Improving Protein Solubility via Directed Evolution
Directed Evolution , Protein Solubility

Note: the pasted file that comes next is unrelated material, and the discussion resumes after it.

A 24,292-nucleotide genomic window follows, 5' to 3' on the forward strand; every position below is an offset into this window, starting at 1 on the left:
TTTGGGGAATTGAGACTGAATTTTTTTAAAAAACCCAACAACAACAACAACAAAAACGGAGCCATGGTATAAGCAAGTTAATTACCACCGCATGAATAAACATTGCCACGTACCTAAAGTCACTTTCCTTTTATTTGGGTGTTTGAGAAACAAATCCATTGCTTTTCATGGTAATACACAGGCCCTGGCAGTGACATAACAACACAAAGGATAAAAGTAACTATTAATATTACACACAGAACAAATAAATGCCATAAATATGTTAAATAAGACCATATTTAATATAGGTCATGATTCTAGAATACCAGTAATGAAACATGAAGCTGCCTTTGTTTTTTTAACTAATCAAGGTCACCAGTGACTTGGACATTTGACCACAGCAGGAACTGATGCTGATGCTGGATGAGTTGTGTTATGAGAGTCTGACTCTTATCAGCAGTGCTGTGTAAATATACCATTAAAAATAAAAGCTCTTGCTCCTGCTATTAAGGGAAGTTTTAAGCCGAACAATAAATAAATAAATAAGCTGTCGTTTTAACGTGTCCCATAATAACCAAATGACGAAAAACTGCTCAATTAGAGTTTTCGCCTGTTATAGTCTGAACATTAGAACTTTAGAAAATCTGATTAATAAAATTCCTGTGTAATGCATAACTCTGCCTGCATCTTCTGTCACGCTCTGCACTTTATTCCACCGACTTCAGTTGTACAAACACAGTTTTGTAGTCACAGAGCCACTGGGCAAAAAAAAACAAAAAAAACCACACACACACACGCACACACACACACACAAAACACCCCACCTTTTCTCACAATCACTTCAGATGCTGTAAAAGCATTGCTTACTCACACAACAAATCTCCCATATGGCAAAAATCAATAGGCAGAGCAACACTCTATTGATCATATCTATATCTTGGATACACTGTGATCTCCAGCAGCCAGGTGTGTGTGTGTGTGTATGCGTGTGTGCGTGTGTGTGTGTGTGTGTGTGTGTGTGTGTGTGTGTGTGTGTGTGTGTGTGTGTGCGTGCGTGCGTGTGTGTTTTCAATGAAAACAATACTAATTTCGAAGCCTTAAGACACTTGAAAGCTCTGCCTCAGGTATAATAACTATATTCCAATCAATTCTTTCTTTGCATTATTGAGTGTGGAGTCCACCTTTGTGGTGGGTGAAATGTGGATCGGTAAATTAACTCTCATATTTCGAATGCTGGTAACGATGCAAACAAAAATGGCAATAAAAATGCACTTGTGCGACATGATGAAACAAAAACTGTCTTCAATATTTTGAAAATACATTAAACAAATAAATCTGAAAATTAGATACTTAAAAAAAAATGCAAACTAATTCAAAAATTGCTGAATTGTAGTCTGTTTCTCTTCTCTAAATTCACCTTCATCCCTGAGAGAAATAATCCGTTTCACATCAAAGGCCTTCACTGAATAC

A major hurdle facing in vitro protein characterization is obtaining soluble protein from targets that tend to aggregate and form insoluble inclusion bodies. Soluble protein is essential for any biophysical data collection and new methods are needed to approach this significant problem. Directed evolution can be used to discover mutations which lead to improved solubility using an appropriate screening method. Green fluorescent protein (GFP) has been shown to be an effective solubility reporter which can be used to screen for soluble protein variants. We have chosen three diverse enzymes as targets for improving protein solubility using this technique: arachidonate 5-lipoxygenase—an enzyme which converts fatty acids into leukotrienes, PhnG—an enzyme belonging to the bacterial carbon-phosphorus lyase pathway, and RebG—a glycosyltransferase. Error-prone PCR and DNA shuffling were used to generate libraries of mutants which were subsequently cloned into a GFP-fusion screening vector. From the evolution of 5LO and RebG, much was learned about the optimization of the protocols involved in this methodology, including valuable information about how to avoid common “false-positive” results in which fluorescent colonies arise while screening but do not represent an improvement of the target. Evolution of these two targets did not result in an improvement of solubility, however truncation strategies may still prove to be effective, and more work needs to be done in this area. Evolution of PhnG successfully produced one variant, named clone B6, which showed both an improvement in expression and folding over wild type PhnG. It was also discovered that GFPuv can act as an effective solubility enhancing fusion tag for PhnG. Prior to the current studies PhnG had not been effectively expressed and purified in E. coli , however purification and refolding of resolubilized inclusion bodies of the clone B6 PhnG-GFP fusion construct was shown to yield enough soluble protein for future crystallographic studies.